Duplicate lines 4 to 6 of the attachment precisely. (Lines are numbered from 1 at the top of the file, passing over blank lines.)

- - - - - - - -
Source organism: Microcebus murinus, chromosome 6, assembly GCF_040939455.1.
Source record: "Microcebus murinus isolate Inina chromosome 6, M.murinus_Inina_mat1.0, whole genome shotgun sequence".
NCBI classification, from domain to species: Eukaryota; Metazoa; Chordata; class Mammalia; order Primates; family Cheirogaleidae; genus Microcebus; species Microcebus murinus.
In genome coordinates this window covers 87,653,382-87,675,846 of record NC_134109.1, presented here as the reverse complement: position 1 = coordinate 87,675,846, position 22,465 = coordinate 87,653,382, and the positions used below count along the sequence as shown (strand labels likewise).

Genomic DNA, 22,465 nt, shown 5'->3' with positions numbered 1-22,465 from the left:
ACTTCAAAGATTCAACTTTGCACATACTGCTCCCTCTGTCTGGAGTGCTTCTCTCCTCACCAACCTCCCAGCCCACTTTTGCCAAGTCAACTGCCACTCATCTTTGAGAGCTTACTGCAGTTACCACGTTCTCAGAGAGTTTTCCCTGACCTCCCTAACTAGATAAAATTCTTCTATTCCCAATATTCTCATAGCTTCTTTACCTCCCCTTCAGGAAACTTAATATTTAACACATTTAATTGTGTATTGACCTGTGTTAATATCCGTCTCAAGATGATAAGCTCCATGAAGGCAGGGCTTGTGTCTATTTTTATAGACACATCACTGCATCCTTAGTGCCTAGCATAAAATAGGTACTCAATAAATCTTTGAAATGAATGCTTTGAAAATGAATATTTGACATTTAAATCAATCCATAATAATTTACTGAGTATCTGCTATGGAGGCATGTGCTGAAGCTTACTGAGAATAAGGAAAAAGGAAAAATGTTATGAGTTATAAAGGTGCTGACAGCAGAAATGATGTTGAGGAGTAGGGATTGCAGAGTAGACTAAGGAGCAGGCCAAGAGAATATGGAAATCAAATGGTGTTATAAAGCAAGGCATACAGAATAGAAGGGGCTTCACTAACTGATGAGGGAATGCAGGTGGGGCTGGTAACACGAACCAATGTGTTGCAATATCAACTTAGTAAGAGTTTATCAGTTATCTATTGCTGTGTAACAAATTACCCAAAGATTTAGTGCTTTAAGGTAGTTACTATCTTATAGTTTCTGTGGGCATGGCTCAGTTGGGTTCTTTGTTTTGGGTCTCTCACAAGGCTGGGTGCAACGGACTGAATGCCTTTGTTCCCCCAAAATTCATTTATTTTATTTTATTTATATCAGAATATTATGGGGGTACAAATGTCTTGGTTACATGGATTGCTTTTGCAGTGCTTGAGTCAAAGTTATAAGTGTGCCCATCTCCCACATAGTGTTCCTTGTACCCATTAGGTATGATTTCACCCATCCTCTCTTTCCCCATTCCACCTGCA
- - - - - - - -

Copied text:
In genome coordinates this window covers 87,653,382-87,675,846 of record NC_134109.1, presented here as the reverse complement: position 1 = coordinate 87,675,846, position 22,465 = coordinate 87,653,382, and the positions used below count along the sequence as shown (strand labels likewise).

Genomic DNA, 22,465 nt, shown 5'->3' with positions numbered 1-22,465 from the left:
ACTTCAAAGATTCAACTTTGCACATACTGCTCCCTCTGTCTGGAGTGCTTCTCTCCTCACCAACCTCCCAGCCCACTTTTGCCAAGTCAACTGCCACTCATCTTTGAGAGCTTACTGCAGTTACCACGTTCTCAGAGAGTTTTCCCTGACCTCCCTAACTAGATAAAATTCTTCTATTCCCAATATTCTCATAGCTTCTTTACCTCCCCTTCAGGAAACTTAATATTTAACACATTTAATTGTGTATTGACCTGTGTTAATATCCGTCTCAAGATGATAAGCTCCATGAAGGCAGGGCTTGTGTCTATTTTTATAGACACATCACTGCATCCTTAGTGCCTAGCATAAAATAGGTACTCAATAAATCTTTGAAATGAATGCTTTGAAAATGAATATTTGACATTTAAATCAATCCATAATAATTTACTGAGTATCTGCTATGGAGGCATGTGCTGAAGCTTACTGAGAATAAGGAAAAAGGAAAAATGTTATGAGTTATAAAGGTGCTGACAGCAGAAATGATGTTGAGGAGTAGGGATTGCAGAGTAGACTAAGGAGCAGGCCAAGAGAATATGGAAATCAAATGGTGTTATAAAGCAAGGCATACAGAATAGAAGGGGCTTCACTAACTGATGAGGGAATGCAGGTGGGGCTGGTAACACGAACCAATGTGTTGCAATATCAACTTAGTAAGAGTTTATCAGTTATCTATTGCTGTGTAACAAATTACCCAAAGATTTAGTGCTTTAAGGTAGTTACTATCTTATAGTTTCTGTGGGCATGGCTCAGTTGGGTTCTTTGTTTTGGGTCTCTCACAAGGCTGGGTGCAACGGACTGAATGCCTTTGTTCCCCCAAAATTCATTTATTTTATTTTATTTATATCAGAATATTATGGGGGTACAAATGTCTTGGTTACATGGATTGCTTTTGCAGTGCTTGAGTCAAAGTTATAAGTGTGCCCATCTCCCACATAGTGTTCCTTGTACCCATTAGGTATGATTTCACCCATCCTCTCTTTCCCCATTCCACCTGCA